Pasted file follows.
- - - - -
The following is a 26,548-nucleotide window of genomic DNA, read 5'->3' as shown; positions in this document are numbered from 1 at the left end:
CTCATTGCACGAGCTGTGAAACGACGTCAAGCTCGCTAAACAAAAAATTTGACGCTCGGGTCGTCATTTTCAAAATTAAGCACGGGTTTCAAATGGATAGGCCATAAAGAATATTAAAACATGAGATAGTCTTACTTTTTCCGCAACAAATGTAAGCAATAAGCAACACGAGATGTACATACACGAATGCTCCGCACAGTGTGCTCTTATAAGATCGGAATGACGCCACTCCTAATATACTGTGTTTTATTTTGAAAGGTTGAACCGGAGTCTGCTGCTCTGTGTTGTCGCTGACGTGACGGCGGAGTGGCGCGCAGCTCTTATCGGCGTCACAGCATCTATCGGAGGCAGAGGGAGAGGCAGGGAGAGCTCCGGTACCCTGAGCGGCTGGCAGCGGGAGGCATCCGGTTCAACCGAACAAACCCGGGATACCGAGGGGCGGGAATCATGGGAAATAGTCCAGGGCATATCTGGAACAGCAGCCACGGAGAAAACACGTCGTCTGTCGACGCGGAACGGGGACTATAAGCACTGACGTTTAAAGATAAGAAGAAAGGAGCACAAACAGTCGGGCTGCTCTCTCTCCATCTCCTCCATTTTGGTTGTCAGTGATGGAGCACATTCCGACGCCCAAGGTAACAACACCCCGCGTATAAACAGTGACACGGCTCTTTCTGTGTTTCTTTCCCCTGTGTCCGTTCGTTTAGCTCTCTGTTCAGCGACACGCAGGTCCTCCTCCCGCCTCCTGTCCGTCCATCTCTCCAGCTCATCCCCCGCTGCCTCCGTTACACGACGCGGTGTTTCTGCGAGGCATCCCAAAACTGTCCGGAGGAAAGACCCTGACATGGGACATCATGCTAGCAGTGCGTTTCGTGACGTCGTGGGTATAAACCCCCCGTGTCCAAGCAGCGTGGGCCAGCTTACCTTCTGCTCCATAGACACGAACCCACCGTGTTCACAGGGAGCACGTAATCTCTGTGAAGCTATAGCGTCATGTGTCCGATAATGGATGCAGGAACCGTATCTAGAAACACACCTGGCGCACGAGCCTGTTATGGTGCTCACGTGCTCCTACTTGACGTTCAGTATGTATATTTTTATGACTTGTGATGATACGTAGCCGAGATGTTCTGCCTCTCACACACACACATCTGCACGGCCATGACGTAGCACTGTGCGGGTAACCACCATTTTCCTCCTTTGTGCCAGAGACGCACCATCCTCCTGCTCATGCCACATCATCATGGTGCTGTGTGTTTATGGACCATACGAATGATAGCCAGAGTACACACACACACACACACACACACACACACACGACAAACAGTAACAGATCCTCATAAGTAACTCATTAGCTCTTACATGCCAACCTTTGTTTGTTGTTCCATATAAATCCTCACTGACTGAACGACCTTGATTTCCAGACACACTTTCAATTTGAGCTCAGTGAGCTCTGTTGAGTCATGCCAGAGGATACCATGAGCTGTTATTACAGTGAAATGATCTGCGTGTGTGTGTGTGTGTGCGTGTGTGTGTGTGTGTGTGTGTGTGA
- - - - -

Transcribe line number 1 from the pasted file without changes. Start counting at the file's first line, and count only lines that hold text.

The following is a 26,548-nucleotide window of genomic DNA, read 5'->3' as shown; positions in this document are numbered from 1 at the left end: